Type area: First designated the "Detroit River Series" (Lane and others, 1909, p. 555), the rocks exposed along the Detroit River in southeastern Michigan are now referred to as the "Detroit River Group" and constituent formations in that state.
History of usage:
Extended: In Indiana the name "Detroit River Formation" was first adopted by Schneider and Keller (1970), following the outlines of Pinsak and Shaver (1964), and has since been used for all Middle Devonian rocks that lie between Silurian rocks (below) and the Traverse Formation (above) and that are north of the Kankakee and Cincinnati Arches (Droste and Shaver, 1986).
The Detroit River Formation of northern Indiana exhibits three basic lithologies or mixtures of lithologies that respectively characterize three named members and that are partial facies of one another. The generally lower interval of Detroit River rocks begins at its base with sandy dolomicrite that grades up into a series of cyclically deposited light-colored fine-grained dolostone and evaporite rocks (Droste and Shaver, 1986). These are, in ascending order in a typical cycle, light-gray massive dolomite mudstone, pale-blue anhydrite and white crystalline gypsum, pale-yellowish-brown massive dolomite mudstone, and dark-yellowish-brown laminated dolomite mudstone. This range in lithology characterizes the Grover Ditch Member (Droste and Shaver, 1986).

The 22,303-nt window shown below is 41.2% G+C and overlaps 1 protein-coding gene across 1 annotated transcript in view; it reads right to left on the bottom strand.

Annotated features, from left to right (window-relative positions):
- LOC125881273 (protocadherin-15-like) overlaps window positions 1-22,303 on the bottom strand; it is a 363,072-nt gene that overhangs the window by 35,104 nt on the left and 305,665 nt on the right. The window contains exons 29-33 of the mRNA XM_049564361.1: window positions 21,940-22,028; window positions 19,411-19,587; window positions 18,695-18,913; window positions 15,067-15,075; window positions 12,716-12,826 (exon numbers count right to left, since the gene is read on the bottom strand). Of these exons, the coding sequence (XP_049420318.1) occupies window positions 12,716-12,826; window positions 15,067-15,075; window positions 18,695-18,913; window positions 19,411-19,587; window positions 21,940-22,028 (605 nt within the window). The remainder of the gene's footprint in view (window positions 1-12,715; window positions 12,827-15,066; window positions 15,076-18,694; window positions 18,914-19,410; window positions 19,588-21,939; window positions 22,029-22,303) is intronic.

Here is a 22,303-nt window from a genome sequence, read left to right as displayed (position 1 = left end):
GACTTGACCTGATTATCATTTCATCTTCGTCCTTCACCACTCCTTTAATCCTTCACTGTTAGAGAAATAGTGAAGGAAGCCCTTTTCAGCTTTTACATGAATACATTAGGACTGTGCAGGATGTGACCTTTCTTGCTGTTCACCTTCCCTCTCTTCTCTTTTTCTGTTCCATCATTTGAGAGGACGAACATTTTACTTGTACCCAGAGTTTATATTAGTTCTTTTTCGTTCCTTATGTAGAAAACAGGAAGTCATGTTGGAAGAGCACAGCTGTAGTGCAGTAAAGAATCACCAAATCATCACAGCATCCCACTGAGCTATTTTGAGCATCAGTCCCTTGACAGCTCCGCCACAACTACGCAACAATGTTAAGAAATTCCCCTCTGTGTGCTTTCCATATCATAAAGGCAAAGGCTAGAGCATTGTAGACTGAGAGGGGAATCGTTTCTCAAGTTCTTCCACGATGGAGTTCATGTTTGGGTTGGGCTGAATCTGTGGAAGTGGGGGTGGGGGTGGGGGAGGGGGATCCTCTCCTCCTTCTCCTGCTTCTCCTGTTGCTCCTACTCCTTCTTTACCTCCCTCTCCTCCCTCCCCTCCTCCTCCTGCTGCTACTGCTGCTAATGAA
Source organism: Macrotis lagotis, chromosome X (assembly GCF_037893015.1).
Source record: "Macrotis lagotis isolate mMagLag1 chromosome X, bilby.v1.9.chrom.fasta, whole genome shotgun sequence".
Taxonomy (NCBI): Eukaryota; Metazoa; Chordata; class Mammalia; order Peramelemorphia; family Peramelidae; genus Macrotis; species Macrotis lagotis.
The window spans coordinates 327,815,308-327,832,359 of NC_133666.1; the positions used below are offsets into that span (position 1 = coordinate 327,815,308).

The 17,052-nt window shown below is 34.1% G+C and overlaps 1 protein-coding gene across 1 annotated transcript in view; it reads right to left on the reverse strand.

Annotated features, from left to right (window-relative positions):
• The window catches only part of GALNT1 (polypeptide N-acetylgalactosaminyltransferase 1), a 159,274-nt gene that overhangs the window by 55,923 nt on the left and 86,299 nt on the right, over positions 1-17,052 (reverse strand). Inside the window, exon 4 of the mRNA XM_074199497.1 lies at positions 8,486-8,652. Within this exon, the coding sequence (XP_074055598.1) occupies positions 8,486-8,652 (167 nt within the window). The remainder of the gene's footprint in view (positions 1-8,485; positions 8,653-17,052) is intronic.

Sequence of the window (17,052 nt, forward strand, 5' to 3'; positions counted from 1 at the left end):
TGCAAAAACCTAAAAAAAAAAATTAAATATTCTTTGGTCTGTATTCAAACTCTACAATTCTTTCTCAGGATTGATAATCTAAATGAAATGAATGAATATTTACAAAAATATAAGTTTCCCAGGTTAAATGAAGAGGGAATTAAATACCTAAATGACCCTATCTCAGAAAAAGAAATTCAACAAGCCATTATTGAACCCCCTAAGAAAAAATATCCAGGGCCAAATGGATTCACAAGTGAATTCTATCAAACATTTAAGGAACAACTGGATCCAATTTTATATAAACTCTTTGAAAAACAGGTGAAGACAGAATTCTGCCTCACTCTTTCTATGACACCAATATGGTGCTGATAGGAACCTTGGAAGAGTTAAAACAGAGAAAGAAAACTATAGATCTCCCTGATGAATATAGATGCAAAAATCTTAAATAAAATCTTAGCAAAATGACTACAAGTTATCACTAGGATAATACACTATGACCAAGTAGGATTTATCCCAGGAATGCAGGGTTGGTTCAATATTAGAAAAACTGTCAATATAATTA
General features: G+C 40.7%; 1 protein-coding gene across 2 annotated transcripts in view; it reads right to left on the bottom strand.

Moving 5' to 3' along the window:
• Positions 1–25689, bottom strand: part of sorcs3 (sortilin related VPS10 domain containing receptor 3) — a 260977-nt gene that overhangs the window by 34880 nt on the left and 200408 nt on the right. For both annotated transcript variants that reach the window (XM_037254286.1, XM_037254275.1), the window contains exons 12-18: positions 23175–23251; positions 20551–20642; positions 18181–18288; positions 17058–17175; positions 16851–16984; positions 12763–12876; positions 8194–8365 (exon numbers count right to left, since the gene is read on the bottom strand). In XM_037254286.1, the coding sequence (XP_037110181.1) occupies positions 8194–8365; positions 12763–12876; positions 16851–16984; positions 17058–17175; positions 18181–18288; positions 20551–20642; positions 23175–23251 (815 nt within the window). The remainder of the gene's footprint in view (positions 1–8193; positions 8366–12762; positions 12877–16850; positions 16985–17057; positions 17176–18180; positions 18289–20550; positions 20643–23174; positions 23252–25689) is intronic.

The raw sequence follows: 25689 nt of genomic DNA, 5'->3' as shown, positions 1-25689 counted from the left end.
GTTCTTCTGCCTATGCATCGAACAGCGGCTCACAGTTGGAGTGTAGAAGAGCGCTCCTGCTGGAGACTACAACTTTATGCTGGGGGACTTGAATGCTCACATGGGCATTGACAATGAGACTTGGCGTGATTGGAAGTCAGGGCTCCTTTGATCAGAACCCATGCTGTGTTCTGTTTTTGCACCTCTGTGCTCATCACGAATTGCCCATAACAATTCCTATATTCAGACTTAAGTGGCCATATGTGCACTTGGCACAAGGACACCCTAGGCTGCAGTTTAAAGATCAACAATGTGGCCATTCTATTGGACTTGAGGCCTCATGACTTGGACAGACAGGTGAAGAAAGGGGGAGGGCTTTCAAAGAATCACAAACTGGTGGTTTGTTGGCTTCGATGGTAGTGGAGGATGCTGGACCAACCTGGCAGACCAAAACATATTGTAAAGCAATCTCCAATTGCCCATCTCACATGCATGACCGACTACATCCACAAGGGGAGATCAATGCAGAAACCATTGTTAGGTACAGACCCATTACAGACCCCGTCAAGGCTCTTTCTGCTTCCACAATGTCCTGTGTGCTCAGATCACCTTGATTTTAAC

The Detroit River Formation unconformably overlies Silurian rocks of the Salina Group as low as the Mississinewa Shale Member (Wabash Formation) in regionally truncative fashion. It is overlain unconformably by the Traverse Formation in an overlapped manner (Droste and Shaver, 1986).
Because much of the Detroit River Formation of northern Indiana was deposited in penesaline to hypersaline conditions, normal-marine fossils of the kind used for interregional correlation in the age sense are scarce. Statements on correlation, therefore, rely mostly on physical tracing and position in the stratigraphic sequence. Nevertheless, a few conodont determinations, the Tioga Bentonite Bed, and some intertonguing of Detroit River rocks with normal-marine rocks in western Ohio and in southern Indiana (speculative; before erosion) provide keys that allow close correlations (Droste and Shaver, 1986).
Industrial Minerals: Crushed stone products from the Detroit River Formation (Devonian) include the following: aglime, crushed stone, and high-calcium limestone from quarries in Allen County (Shaffer, 2016).
Regional Indiana usage:
Kankakee Arch (COSUNA 14)
Geologic Map Unit Designation:
Note: Hansen (1991, p. 52) in Suggestions to authors of the reports of the United States Geological Survey noted that letter symbols for map units are considered to be unique to each geologic map and that adjacent maps do not necessarily need to use the same symbols for the same map unit. Therefore, map unit abbreviations in the Indiana Geologic Names Information System should be regarded simply as recommendations.
COSUNA areas and regional terminology